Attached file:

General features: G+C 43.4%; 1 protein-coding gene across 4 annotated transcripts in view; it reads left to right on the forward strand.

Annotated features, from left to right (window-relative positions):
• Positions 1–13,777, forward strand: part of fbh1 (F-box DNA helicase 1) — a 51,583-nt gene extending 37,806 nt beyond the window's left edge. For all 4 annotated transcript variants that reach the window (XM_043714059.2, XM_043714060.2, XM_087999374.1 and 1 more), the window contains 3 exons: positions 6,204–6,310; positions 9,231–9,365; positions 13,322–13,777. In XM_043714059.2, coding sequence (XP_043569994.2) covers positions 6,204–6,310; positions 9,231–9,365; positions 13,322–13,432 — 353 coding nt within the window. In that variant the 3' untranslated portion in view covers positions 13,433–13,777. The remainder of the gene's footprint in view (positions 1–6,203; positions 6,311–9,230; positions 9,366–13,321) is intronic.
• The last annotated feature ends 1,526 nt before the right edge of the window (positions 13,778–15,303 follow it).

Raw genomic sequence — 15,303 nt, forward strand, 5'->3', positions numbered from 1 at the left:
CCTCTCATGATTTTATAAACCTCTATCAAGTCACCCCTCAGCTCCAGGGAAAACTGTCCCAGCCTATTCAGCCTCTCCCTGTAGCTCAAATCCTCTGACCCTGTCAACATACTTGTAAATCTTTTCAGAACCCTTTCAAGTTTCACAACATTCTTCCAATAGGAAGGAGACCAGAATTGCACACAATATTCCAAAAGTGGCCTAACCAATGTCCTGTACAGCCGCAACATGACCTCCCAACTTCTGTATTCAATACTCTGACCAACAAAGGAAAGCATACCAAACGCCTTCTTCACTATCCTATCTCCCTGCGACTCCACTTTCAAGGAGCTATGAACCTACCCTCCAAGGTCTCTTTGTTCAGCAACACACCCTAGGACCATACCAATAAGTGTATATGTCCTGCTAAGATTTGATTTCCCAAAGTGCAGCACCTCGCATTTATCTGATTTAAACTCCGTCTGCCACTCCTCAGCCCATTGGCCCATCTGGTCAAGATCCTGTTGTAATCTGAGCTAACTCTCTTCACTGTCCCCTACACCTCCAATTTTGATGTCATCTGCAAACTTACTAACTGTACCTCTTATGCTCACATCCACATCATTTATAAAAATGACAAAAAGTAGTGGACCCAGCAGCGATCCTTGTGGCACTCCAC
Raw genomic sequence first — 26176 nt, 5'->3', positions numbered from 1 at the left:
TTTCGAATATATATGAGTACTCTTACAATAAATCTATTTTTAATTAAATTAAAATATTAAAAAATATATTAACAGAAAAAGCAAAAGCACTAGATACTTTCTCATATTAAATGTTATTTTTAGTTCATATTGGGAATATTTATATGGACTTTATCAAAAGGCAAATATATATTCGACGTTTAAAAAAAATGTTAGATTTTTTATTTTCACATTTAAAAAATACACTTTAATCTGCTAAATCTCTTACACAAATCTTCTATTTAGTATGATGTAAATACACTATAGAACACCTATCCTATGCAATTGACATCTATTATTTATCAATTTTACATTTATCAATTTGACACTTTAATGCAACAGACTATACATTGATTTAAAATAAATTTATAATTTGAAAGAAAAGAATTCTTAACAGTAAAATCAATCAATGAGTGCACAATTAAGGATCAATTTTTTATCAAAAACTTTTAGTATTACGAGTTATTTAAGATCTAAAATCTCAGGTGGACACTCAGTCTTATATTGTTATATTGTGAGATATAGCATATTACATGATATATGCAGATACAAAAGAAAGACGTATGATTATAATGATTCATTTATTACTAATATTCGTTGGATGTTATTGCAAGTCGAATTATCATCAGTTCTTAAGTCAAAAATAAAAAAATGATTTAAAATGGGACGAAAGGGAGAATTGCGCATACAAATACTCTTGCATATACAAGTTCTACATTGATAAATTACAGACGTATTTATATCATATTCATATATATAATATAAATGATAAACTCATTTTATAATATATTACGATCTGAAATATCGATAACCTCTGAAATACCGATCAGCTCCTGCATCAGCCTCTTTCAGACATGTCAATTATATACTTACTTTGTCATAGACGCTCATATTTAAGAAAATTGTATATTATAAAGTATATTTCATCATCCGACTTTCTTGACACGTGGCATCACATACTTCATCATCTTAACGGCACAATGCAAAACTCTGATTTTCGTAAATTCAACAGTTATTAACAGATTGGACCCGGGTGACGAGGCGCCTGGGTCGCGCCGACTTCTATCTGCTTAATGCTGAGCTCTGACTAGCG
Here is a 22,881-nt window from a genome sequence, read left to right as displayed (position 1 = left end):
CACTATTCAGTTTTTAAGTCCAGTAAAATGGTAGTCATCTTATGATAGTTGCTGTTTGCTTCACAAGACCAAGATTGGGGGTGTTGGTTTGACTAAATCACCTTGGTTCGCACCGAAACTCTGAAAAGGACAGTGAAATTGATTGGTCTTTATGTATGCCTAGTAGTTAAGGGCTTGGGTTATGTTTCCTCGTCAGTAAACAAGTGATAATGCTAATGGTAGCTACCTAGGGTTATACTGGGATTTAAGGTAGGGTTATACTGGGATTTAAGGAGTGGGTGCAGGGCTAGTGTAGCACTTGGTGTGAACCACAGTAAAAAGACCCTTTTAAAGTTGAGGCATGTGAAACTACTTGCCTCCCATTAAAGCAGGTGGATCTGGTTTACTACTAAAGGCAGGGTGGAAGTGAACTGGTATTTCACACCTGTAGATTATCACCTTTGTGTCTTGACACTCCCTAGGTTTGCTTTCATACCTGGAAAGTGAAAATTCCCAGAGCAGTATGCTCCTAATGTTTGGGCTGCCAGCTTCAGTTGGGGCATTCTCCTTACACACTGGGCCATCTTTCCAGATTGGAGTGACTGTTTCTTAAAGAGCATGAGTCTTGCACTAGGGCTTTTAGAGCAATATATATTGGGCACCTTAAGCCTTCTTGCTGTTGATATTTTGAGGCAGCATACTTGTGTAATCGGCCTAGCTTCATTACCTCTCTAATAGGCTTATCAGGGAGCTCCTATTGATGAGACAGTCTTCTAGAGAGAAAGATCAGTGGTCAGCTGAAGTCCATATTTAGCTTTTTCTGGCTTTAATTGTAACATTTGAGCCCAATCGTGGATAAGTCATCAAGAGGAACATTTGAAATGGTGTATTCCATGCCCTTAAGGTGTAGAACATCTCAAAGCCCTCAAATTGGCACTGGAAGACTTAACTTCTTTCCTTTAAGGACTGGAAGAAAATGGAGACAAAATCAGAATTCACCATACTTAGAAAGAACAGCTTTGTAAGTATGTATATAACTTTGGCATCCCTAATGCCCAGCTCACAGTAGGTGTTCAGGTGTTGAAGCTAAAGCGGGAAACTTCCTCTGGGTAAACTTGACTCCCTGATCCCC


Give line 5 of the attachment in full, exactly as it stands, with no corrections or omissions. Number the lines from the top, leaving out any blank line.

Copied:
Raw genomic sequence — 15,303 nt, forward strand, 5'->3', positions numbered from 1 at the left: